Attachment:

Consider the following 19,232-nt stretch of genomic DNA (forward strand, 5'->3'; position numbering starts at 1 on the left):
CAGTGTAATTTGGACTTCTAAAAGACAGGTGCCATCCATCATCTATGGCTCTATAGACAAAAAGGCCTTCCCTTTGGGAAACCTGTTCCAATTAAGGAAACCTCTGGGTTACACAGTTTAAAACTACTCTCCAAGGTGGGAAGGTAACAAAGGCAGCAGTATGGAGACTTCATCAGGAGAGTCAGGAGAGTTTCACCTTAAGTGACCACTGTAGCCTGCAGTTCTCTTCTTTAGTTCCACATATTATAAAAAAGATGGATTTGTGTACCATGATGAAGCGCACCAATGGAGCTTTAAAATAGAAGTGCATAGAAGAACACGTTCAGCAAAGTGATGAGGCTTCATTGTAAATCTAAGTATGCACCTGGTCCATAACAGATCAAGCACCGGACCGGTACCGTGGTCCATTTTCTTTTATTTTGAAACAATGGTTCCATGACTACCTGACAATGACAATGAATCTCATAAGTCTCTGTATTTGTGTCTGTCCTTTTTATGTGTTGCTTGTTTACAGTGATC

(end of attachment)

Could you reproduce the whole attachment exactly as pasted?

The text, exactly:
Consider the following 19,232-nt stretch of genomic DNA (forward strand, 5'->3'; position numbering starts at 1 on the left):
CAGTGTAATTTGGACTTCTAAAAGACAGGTGCCATCCATCATCTATGGCTCTATAGACAAAAAGGCCTTCCCTTTGGGAAACCTGTTCCAATTAAGGAAACCTCTGGGTTACACAGTTTAAAACTACTCTCCAAGGTGGGAAGGTAACAAAGGCAGCAGTATGGAGACTTCATCAGGAGAGTCAGGAGAGTTTCACCTTAAGTGACCACTGTAGCCTGCAGTTCTCTTCTTTAGTTCCACATATTATAAAAAAGATGGATTTGTGTACCATGATGAAGCGCACCAATGGAGCTTTAAAATAGAAGTGCATAGAAGAACACGTTCAGCAAAGTGATGAGGCTTCATTGTAAATCTAAGTATGCACCTGGTCCATAACAGATCAAGCACCGGACCGGTACCGTGGTCCATTTTCTTTTATTTTGAAACAATGGTTCCATGACTACCTGACAATGACAATGAATCTCATAAGTCTCTGTATTTGTGTCTGTCCTTTTTATGTGTTGCTTGTTTACAGTGATC